Essential and forgotten antibiotics : an inventory in low- and middle-income countries

Tebano, Gianpiero and Li, Grace and Beovic, Bojana and Bielicki, Julia and Brink, Adrian and Enani, Mushira A. and Godman, Brian and Hinrichsen, Sylvia Lemos and Kibuule, Dan and Hara, Gabriel Levy and Oduyebo, Oyinlola and Sharland, Mike and Singh, Sanjeev and Wertheim, Heiman F. L. and Nathwani, Dilip and Pulcini, Céline (2019) Essential and forgotten antibiotics : an inventory in low- and middle-income countries. International Journal of Antimicrobial Agents. ISSN 0924-8579

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    Abstract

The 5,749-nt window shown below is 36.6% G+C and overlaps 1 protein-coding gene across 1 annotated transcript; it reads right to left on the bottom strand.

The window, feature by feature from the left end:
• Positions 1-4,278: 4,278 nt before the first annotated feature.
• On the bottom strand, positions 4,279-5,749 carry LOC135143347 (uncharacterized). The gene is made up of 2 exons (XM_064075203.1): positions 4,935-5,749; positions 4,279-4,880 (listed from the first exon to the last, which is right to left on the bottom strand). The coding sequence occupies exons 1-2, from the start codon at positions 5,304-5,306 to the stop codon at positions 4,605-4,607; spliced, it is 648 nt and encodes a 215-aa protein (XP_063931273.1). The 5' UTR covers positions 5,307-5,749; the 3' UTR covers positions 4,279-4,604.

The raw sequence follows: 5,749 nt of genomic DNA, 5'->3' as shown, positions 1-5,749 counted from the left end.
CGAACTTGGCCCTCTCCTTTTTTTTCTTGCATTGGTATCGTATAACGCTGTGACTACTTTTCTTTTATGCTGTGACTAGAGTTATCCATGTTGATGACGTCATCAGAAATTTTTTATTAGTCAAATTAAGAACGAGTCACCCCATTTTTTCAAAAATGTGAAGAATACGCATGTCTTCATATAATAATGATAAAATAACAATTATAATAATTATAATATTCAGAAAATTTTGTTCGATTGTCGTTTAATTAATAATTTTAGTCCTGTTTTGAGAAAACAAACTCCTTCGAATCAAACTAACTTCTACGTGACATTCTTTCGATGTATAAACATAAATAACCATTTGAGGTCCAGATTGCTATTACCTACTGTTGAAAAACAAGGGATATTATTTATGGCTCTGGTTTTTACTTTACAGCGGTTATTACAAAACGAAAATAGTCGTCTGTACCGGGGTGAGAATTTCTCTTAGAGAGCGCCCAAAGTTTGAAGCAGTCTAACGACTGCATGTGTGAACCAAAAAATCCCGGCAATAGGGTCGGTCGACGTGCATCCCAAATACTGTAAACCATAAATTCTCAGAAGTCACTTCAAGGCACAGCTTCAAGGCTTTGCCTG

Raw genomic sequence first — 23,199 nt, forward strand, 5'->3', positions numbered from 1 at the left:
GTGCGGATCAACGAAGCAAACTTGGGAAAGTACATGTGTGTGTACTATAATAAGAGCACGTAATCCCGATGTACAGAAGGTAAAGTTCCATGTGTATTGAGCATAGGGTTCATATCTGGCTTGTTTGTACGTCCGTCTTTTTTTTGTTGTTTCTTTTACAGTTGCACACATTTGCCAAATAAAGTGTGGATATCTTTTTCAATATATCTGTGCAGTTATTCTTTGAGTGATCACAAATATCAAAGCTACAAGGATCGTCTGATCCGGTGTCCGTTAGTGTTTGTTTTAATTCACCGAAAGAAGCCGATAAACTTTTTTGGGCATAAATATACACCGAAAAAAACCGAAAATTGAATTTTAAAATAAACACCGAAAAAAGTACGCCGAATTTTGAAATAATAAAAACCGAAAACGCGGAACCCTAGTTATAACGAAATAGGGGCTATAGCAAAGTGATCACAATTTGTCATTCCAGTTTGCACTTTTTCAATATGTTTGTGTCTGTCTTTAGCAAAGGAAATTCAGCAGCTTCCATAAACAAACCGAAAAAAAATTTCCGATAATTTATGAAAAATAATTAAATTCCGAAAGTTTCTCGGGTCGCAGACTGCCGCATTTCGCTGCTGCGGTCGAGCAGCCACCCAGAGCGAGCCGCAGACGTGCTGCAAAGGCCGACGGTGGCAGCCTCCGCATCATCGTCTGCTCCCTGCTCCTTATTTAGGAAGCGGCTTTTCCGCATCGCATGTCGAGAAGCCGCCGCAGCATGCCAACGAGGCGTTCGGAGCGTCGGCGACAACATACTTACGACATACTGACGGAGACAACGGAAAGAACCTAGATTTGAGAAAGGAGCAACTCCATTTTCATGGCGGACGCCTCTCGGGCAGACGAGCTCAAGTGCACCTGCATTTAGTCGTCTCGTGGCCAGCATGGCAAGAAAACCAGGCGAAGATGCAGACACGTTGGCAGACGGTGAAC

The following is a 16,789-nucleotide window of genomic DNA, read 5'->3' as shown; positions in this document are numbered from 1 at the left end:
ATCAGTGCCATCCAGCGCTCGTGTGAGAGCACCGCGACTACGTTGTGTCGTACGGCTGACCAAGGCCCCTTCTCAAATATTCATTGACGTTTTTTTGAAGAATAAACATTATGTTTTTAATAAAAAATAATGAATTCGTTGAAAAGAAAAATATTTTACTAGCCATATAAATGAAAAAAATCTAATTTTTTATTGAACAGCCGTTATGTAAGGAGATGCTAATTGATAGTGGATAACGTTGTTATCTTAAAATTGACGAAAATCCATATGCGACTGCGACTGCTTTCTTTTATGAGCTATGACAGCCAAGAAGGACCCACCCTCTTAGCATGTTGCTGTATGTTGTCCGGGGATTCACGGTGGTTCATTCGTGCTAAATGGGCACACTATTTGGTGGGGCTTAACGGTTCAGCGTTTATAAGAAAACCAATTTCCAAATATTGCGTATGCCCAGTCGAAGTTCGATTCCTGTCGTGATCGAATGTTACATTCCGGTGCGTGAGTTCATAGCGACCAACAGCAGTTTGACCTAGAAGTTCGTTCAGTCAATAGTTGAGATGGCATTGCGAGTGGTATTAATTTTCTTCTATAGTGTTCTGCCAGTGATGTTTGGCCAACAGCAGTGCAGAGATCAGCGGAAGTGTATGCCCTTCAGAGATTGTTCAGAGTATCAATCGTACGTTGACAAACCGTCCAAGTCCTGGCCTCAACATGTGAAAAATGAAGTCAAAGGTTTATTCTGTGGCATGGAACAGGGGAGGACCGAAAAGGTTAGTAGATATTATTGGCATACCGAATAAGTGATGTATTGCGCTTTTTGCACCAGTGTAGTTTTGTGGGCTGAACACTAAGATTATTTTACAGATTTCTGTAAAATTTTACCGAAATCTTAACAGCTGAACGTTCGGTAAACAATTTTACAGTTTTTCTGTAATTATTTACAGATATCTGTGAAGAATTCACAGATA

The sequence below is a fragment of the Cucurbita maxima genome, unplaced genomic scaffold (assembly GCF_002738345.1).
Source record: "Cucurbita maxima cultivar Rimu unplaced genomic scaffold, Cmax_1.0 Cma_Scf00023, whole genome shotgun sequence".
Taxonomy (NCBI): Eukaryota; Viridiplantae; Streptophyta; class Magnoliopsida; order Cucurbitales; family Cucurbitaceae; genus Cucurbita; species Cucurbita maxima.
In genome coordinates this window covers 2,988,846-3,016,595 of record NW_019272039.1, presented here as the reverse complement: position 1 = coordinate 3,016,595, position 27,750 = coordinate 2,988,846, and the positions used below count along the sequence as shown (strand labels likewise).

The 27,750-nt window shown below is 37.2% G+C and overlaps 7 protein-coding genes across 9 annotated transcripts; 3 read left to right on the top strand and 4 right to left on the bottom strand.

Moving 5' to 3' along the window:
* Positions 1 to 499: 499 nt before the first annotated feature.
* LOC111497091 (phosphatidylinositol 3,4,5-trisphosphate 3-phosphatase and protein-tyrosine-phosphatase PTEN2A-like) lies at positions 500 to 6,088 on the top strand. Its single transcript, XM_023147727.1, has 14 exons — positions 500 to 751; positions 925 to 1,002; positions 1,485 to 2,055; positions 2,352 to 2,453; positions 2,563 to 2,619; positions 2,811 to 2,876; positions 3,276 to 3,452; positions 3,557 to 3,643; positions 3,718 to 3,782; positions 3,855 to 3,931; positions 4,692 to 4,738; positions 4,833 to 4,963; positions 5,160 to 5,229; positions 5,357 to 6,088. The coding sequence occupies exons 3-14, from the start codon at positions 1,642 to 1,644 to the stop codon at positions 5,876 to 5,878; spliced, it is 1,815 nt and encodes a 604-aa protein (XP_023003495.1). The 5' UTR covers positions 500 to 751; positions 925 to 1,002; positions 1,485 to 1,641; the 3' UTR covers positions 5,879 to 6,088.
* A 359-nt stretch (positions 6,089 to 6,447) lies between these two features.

Background: The WHO Essential Medicines List (EML) includes 'Access' antibiotics, judged essential to treat common infections. ESGAP defined a list of 'Forgotten' antibiotics, some old and often off-patent antibiotics, which possess particular value for specific indications. Objective: To investigate which EML 'Access' and 'Forgotten' antibiotics are approved at national level in a sample of low- to middle-income countries (LMICs). Methods: The scientific committee used a consensus procedure to select 26 EML 'Access' and 15 'Forgotten' antibiotics. Paediatric formulations were explored for 14 antibiotics. An internet-based questionnaire was circulated to 40 LMICs representatives. Antibiotics were defined as approved if an official drug regulatory agency and/or the Ministry of Health licensed their use, making them at least theoretically available on the market. Results: We surveyed 28 LMICs (Africa: 11, Asia: 11, America:6). Nine EML 'Access' antibiotics (amoxicillin, ampicillin, benzylpenicillin, ceftriaxone, clarithromycin, ciprofloxacin, doxycycline, gentamicin and metronidazole) were approved in all countries, 26/26 in more than two thirds. Among 'Forgotten' antibiotics only 1/15 was approved in more than two thirds of countries. The median number of approved antibiotics per country was 30 [interquartile range: 23-35]. 6/14 paediatric formulations (amoxicillin, amoxicillin-clavulanic acid, oral antistaphylococcal penicillin, cotrimoxazole, erythromycin and metronidazole) were approved in more than two thirds of countries. Conclusions: EML 'Access' antibiotics and the most frequently used formulations for paediatrics were approved in the vast majority of the 28 surveyed LMICs. This was not the case for many 'Forgotten' antibiotics, despite their important role, particularly in areas with high prevalence of multidrug-resistant bacteria.